FIG. 6 illustrates relocation of a primary copy of data between data storage nodes in different clusters. In the present example, data relocation occurs between single storage nodes in different clusters 600 and 650. A single copy of data is relocated. An analogous relocation operation may occur between single storage nodes in the same cluster. The administrator/external software function 195 sends a relocate request to an agent 612 of a source storage node 610. In response, the agent 612 initiates relocation of the data from the source storage node 610 to a destination storage node 660 on which an agent 662 runs. The agent 662 may provide status information to the agent 612 to allow the agent 612 to monitor and manage the relocation operation, as discussed previously. Furthermore, the agents 612 and 662 may negotiate transfer rates.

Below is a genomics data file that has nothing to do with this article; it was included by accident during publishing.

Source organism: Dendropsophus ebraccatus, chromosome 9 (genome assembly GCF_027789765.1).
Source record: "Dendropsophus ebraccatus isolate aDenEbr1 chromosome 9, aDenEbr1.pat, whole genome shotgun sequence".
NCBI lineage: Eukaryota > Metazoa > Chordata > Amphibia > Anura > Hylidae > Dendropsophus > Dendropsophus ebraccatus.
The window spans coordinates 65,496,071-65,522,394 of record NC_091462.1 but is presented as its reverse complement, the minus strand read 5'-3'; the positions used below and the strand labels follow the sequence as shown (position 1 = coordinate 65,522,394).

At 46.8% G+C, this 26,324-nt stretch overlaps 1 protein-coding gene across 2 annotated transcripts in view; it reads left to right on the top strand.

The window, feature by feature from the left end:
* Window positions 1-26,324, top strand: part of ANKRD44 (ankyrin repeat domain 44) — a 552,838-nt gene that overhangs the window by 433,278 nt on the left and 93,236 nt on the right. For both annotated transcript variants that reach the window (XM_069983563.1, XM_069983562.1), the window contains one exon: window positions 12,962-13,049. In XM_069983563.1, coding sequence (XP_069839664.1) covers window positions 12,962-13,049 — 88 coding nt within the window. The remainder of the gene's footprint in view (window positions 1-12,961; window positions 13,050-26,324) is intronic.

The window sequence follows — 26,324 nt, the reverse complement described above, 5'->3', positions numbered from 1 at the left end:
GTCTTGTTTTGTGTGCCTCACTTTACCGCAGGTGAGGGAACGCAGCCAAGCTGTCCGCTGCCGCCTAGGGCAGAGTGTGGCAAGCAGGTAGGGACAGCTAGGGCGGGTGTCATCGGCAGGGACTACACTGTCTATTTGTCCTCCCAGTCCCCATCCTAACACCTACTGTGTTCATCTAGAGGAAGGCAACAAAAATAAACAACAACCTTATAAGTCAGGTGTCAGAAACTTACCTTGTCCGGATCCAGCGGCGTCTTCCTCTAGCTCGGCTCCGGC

FIG. 7 illustrates a method for controlling a transmission rate for relocating data. As mentioned previously, each pair of agents can negotiate timing, transmission rate and other factors regarding the transferred data to ensure that the transfer does not unduly affect the performance of either storage node or cluster. An overview of an example method is provided. At step 700, the first agent of the source storage node begins to relocate data to the destination storage node, e.g., at some initial transmission rate. At step 710, the first agent monitors its availability to service the relocation, while at step 720, the second agent monitors its availability to service the relocation. For example, this may involve monitoring factors such as network utilization, incoming data request queuing, average retrieval time of I/O operations for external clients, and so forth. At step 730, the first and second agents negotiate a transmission rate based on their respective availabilities. The process may be repeated to adjust the transmission rate based on live feedback of the availability information.